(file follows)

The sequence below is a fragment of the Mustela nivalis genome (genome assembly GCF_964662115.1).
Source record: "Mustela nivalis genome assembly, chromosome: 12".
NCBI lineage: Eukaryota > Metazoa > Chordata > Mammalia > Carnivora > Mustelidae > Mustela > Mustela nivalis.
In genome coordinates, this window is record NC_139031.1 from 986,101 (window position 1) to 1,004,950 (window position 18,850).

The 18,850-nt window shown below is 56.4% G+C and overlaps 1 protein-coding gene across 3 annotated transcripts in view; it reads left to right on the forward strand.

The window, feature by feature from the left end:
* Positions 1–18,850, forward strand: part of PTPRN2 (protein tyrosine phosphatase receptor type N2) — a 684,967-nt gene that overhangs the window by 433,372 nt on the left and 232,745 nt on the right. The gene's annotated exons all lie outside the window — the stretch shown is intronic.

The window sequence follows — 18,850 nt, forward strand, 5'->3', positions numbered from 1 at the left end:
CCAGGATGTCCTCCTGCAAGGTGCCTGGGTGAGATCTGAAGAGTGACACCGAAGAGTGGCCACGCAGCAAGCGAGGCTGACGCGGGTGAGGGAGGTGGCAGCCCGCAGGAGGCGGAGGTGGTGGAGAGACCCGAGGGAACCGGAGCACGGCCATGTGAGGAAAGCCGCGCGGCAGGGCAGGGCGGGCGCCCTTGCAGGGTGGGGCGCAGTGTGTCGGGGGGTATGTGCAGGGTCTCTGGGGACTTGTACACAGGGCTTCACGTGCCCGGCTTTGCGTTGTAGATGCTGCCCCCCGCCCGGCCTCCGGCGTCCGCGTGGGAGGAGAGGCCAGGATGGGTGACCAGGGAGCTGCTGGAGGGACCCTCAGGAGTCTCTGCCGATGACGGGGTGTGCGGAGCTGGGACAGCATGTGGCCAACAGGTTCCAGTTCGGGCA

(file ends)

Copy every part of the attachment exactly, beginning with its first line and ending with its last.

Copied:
The sequence below is a fragment of the Mustela nivalis genome (genome assembly GCF_964662115.1).
Source record: "Mustela nivalis genome assembly, chromosome: 12".
NCBI lineage: Eukaryota > Metazoa > Chordata > Mammalia > Carnivora > Mustelidae > Mustela > Mustela nivalis.
In genome coordinates, this window is record NC_139031.1 from 986,101 (window position 1) to 1,004,950 (window position 18,850).

The 18,850-nt window shown below is 56.4% G+C and overlaps 1 protein-coding gene across 3 annotated transcripts in view; it reads left to right on the forward strand.

The window, feature by feature from the left end:
* Positions 1–18,850, forward strand: part of PTPRN2 (protein tyrosine phosphatase receptor type N2) — a 684,967-nt gene that overhangs the window by 433,372 nt on the left and 232,745 nt on the right. The gene's annotated exons all lie outside the window — the stretch shown is intronic.

The window sequence follows — 18,850 nt, forward strand, 5'->3', positions numbered from 1 at the left end:
CCAGGATGTCCTCCTGCAAGGTGCCTGGGTGAGATCTGAAGAGTGACACCGAAGAGTGGCCACGCAGCAAGCGAGGCTGACGCGGGTGAGGGAGGTGGCAGCCCGCAGGAGGCGGAGGTGGTGGAGAGACCCGAGGGAACCGGAGCACGGCCATGTGAGGAAAGCCGCGCGGCAGGGCAGGGCGGGCGCCCTTGCAGGGTGGGGCGCAGTGTGTCGGGGGGTATGTGCAGGGTCTCTGGGGACTTGTACACAGGGCTTCACGTGCCCGGCTTTGCGTTGTAGATGCTGCCCCCCGCCCGGCCTCCGGCGTCCGCGTGGGAGGAGAGGCCAGGATGGGTGACCAGGGAGCTGCTGGAGGGACCCTCAGGAGTCTCTGCCGATGACGGGGTGTGCGGAGCTGGGACAGCATGTGGCCAACAGGTTCCAGTTCGGGCA